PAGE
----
The male competitive spirit is, often times, thought to be related to repressed homo-erotic tendencies and thoughts. Whether hyper aggressive behavior is used as a front for hiding repressed urges to kiss another dude, or whether it’s just to have an intimate embrace with your best bro who you love but, like, not in a gay way or anything, is up for debate. It was all so much simpler back in the day. One minute you’re throwing some dude to the ground, next minute you’re throwing that fellow in bed.

Let me preface this by saying that I am no expert on history. I am merely using what I’ve read of Gilgamesh, Stephen Mitchell’s introduction, and other myths from around the world, coupled with internet scouring and Wikipedia. If I’ve got the wrong idea somewhere, feel free to offer your own insights in the comments

The ancient Greeks get a lot of flack for their incredibly gay sports, but I think that by focusing on this one culture, we’re missing something bigger. It seems like ancient cultures all over the place were, simply, less sexually repressed, and that, as a result, sexual orientation was not really the oh-so-important (sarcasm) identifier it has become today. In ancient Greek society, the important thing was what role one played in the sexual act. Whether one was the active or passive participant seems to have indicated who would be considered normal to their fellows. Like the Greeks, the ancient people at the time of Gilgamesh’s writing seem to have a more lax attitude about sex in a general sense. There has been, as far as I can tell, some evidence that certain later versions of Gilgamesh’s story have been altered subtly to reduce some of the homosexual elements, though they still survive in one form or another. This coincides with later mandates regarding homosexual acts in law codes. What we’ve got in the story now is enough to make one think.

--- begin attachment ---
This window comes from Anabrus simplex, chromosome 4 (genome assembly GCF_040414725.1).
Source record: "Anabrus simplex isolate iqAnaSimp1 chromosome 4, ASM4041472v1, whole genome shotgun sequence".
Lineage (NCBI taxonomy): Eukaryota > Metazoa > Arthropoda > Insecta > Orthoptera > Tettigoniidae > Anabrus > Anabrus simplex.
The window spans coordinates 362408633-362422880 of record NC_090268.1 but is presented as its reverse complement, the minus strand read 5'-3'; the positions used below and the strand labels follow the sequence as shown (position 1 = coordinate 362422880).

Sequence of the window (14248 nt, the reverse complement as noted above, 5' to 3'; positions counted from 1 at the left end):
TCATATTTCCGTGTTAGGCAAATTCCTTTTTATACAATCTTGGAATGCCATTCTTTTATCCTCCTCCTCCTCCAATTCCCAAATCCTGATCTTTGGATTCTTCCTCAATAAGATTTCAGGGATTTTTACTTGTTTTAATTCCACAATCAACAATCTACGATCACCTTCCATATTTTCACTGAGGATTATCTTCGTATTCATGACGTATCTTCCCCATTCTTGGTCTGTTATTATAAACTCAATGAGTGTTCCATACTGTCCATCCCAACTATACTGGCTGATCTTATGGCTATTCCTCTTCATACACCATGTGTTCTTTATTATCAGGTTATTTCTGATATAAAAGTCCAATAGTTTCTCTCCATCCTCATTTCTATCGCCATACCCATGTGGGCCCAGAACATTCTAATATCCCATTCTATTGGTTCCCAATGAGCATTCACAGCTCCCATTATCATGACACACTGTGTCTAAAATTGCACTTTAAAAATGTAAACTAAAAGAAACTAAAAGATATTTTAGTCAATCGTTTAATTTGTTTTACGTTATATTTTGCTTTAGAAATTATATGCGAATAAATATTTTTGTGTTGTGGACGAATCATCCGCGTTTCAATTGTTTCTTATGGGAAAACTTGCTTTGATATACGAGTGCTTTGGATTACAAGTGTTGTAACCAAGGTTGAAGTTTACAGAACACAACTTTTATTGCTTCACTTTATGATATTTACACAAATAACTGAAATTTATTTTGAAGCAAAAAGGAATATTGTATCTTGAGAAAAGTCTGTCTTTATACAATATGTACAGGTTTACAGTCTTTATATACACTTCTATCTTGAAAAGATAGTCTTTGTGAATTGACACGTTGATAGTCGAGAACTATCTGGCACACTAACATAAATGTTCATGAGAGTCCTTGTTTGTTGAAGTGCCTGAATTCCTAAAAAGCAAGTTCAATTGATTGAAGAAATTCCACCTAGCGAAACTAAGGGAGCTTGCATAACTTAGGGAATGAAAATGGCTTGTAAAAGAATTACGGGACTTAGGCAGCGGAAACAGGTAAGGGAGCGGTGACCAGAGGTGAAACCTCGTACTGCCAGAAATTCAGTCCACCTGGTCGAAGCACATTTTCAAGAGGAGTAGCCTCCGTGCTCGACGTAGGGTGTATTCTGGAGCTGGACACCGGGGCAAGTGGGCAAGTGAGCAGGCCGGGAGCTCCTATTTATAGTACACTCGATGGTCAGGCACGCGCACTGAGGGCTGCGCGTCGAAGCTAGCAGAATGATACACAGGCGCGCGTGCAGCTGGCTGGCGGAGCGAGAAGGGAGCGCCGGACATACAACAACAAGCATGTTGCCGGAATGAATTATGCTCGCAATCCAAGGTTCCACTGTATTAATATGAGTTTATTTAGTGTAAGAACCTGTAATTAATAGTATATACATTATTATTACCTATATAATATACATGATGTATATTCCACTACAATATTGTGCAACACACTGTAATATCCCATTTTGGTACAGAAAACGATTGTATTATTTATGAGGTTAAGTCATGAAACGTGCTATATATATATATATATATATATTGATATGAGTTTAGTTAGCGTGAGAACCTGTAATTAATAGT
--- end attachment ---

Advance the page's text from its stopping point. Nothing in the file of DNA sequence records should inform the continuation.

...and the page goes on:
Near the beginning of the story, Gilagmesh and Enkidu face off in combat. Enkidu, enraged by the tyranny Gilgamesh inflicts on his people, is fighting to dethrone the king and become top dog (presumably a kinder, more friendly dog). The fight doesn’t last long and ends up with Enkidu the loser. Suddenly, the whole thing goes from aggressive fighting to some kind of…semi-repressed gay love. Enkidu and Gilgamesh become fast friends, and through his love for Enkidu, Gilgamesh becomes a better man. He is no longer a tyrant, no longer out to repress and take advantage of his people. His heart is still restless, still after fame and immortality for his name, but he is undeniably a better man. There are allusions to Gilgamesh “loving” and “embracing” Enkidu “as a man does a woman” in a dream that he has about a rock. Later, the anguish he feels when he loses Enkidu is incredibly similar to that of a man losing his soul mate. Nothing overtly homosexual is stated in the text itself, there’s no sex scene, no discussion of seven days of lovemaking like the bit about Enkidu and the priestess, Shamhat, but do we really need it? The guys are clearly into each other.

It’s kind of cute, when it comes down to it. Two gigantic men, aggressive, monolithic, combative and all they need is one another. D’awww!

All of this is lying just under the surface of the poem, and while it isn’t meant to be a major plot point, it’s something sweet and also a lot of food for thought, especially nowadays in America. While other places may be a bit more forward-thinking about the rights of other human beings, folks in the States seem to get hung up on silly shit like who gets to love who. The fact of the matter is that people, gay or otherwise, are just people. We are all entitled to love who we want, how we want, as long as it isn’t hurtful. Homosexual love is just love, and it should be admired and respected just like heterosexual love. It all comes from the same place. Love simply makes us better people. If Gilgamesh can go from tyrant to hero simply because he’s open to the love of another man, that’s an incredible thing and we should respect that concept.

Because when we start to ridicule and hate love, there’s something deeply wrong with our society and ourselves.